The general indications for pulmonary angiography in the past included a) cases with "low probability" or "intermediate probability" V/Q scan findings, particularly when there is a high clinical suspicion for PE, and anticoagulation is considered risky or relatively contraindicated; b) circumstances where a specific diagnosis of PE is considered necessary for the proper management of the patient; c) when pulmonary thromboendarterectomy or thrombolysis is considered (e.g., chronic pulmonary hypertension secondary to major vessel thromboembolic occlusion or symptomatic massive or submassive PE that may require catheter-directed therapy); and d) before placement of an inferior vena cava (IVC) filter. Because multidetector CTPA is currently the standard of care for PE detection, there are now fewer cases in which catheter pulmonary angiography is indicated or necessary, and these are now largely confined to situations in which catheter-directed thrombectomy or thrombolysis is thought to be clinically indicated.
Transthoracic echo (TTE) and transesophageal echo (TEE) studies are generally not indicated in the diagnosis of acute PE in the setting of acute chest pain. However, these ultrasound (US) procedures are useful in evaluating right ventricular morphology and function that in turn have prognostic implications for morbidity, mortality, and development of future venous thromboembolism.
Because of the high association of DVT with PE, US evaluation of the venous drainage of the lower extremities is probably indicated. US studies include duplex Doppler with leg compression and continuous-wave Doppler. The presence of DVT does not indicate the presence (or absence) of PE, but may increase (or decrease) its likelihood. Also, positive DVT studies may identify patients at higher risk for subsequent PE. In most patients, however, the presence of DVT — whether or not associated with PE — has identical treatment, so no further diagnostic evaluation for PE is needed. A negative extremity US study does not exclude PE, although it significantly decreases its likelihood. For a more detailed discussion on DVT, refer to the National Guideline Clearinghouse (NGC) summary ACR Appropriateness Criteria® suspected lower-extremity deep vein thrombosis.
Magnetic Resonance Angiography, Magnetic Resonance Imaging, and Perfusion Imaging
Magnetic resonance angiography (MRA) and MR perfusion imaging can provide rapid, noninvasive evaluation of the central and segmental pulmonary arteries. MR perfusion imaging has high sensitivity for PE and is most useful when combined with magnetic resonance imaging (MRI) and MRA. Technologic innovations and increased experience may increase the role of MRA and MR perfusion imaging. Currently, MR is mainly used at institutions with particular interest in and expertise and experience with these techniques. It is also of at least theoretical value in pregnant patients, as well as patients in whom the use of iodinated contrast agents is contraindicated. While there are no studies to date suggesting that there is risk to a developing fetus, there is also no proof that the use of gadolinium-containing contrast agents is safe. They should, therefore, be used only when clearly indicated.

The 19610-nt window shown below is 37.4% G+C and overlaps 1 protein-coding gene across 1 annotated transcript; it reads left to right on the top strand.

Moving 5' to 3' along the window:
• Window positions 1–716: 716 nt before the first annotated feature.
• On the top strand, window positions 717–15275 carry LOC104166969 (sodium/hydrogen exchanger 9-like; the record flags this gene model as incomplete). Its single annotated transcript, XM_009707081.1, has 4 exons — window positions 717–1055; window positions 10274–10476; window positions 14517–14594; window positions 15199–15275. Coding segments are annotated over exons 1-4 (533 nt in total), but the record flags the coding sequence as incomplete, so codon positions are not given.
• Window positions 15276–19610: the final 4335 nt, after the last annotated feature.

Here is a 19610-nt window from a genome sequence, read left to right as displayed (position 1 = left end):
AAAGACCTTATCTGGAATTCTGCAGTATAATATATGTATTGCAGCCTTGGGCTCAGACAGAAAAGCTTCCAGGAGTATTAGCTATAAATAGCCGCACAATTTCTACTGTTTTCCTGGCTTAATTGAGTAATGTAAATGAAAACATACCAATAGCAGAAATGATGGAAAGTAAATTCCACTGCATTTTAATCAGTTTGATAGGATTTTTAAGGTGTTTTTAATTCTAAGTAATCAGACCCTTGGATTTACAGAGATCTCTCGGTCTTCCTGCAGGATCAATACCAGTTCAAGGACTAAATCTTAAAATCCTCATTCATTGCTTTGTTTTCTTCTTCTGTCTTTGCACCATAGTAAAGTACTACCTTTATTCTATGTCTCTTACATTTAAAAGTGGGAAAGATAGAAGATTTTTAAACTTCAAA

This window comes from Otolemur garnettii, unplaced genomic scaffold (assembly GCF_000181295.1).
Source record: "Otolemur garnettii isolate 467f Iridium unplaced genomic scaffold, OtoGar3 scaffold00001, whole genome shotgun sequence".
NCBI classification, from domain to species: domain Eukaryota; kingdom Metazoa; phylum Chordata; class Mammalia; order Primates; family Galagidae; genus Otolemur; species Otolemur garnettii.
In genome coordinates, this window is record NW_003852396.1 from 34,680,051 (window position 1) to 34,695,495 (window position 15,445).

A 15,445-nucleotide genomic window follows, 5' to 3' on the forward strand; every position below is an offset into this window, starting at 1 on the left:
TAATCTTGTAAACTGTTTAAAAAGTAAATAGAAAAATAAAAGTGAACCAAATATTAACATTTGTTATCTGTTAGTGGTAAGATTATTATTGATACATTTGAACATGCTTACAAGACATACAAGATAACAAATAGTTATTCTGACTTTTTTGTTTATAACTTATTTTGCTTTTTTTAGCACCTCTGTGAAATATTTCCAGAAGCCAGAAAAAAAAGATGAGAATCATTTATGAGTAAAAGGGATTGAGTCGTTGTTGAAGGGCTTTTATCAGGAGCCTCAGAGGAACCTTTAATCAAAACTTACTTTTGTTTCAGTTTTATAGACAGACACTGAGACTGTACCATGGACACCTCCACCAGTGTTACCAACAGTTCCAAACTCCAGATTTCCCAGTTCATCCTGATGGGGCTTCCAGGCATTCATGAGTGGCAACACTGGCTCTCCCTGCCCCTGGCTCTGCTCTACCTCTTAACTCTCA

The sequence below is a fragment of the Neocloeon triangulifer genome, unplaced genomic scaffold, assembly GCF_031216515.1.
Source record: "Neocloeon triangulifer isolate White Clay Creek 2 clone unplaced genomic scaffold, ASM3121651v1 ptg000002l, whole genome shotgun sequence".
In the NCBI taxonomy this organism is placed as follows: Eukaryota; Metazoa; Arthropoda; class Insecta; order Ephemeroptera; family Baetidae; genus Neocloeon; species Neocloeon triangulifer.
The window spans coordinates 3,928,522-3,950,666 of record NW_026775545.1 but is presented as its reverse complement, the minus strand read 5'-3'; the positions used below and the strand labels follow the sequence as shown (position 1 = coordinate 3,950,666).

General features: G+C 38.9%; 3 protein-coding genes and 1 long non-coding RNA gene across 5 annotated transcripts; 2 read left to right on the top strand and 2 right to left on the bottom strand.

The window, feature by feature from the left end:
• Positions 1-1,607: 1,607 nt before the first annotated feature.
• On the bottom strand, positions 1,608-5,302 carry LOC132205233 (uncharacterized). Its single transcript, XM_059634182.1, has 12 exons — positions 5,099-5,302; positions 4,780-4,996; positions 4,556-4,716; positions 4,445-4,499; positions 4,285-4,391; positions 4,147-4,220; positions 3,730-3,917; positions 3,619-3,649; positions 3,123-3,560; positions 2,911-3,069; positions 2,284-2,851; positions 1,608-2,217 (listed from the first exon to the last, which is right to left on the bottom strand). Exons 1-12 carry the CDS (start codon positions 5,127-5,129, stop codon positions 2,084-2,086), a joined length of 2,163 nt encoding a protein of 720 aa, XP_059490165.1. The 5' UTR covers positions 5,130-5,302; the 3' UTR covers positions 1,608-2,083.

MRI without MRA is probably not indicated in the routine evaluation of patients with suspected PE. It may rarely be useful in patients who have large central emboli, particularly if used in conjunction with MRI for other indications, such as cardiac morphologic evaluation.
- PE remains a common and important condition.
- A chest radiograph cannot exclude or confirm PE, but is important (as a complementary study) as it can guide further investigations and suggest alternative diagnoses.
- In general, any test that can confirm either DVT (i.e., lower-extremity venous duplex) or PE is sufficient. Only certain studies, however, have sufficient accuracy to exclude PE.
- Multislice CT pulmonary angiography is the current standard of care to confirm or exclude PE.
- V/Q scanning appears to also have high overall accuracy.
- In pregnancy, with radiation a particular concern, the choice between perfusion scanning and CTPA depends on local equipment and expertise as well as patient factors (normal chest radiograph, ability to breathhold).
If multidetector CTPA is not available, then V/Q scans, pulmonary MRA and/or lower extremity ultrasound may need to be used for evaluation. The choice between CTPA and V/Q scanning in pregnant patients remains unresolved. With careful, modern techniques, both are acceptable. The radiation dose to the fetus, in general, is probably lower with V/Q scanning, although dose modulation techniques with CT may make the two modalities nearly equivalent in absorbed dose. If a chest radiograph is abnormal, CTPA has a higher likelihood of being definitive.